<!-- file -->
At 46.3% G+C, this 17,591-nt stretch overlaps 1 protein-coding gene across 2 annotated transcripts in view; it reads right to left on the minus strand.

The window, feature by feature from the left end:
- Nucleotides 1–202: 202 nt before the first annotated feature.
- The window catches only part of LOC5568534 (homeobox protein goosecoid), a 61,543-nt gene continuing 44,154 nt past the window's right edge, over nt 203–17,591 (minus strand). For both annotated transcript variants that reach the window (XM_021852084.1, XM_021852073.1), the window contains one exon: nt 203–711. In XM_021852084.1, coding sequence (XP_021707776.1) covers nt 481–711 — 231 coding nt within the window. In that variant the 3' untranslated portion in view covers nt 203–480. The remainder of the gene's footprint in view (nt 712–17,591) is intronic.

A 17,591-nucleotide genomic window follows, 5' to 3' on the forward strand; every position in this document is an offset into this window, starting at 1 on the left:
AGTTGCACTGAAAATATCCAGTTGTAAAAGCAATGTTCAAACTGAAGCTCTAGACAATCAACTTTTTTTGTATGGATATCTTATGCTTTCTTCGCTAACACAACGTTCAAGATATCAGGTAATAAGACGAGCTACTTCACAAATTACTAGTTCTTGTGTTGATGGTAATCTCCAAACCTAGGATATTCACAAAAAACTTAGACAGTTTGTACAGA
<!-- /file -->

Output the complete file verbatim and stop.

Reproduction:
At 46.3% G+C, this 17,591-nt stretch overlaps 1 protein-coding gene across 2 annotated transcripts in view; it reads right to left on the minus strand.

The window, feature by feature from the left end:
- Nucleotides 1–202: 202 nt before the first annotated feature.
- The window catches only part of LOC5568534 (homeobox protein goosecoid), a 61,543-nt gene continuing 44,154 nt past the window's right edge, over nt 203–17,591 (minus strand). For both annotated transcript variants that reach the window (XM_021852084.1, XM_021852073.1), the window contains one exon: nt 203–711. In XM_021852084.1, coding sequence (XP_021707776.1) covers nt 481–711 — 231 coding nt within the window. In that variant the 3' untranslated portion in view covers nt 203–480. The remainder of the gene's footprint in view (nt 712–17,591) is intronic.

A 17,591-nucleotide genomic window follows, 5' to 3' on the forward strand; every position in this document is an offset into this window, starting at 1 on the left:
AGTTGCACTGAAAATATCCAGTTGTAAAAGCAATGTTCAAACTGAAGCTCTAGACAATCAACTTTTTTTGTATGGATATCTTATGCTTTCTTCGCTAACACAACGTTCAAGATATCAGGTAATAAGACGAGCTACTTCACAAATTACTAGTTCTTGTGTTGATGGTAATCTCCAAACCTAGGATATTCACAAAAAACTTAGACAGTTTGTACAGA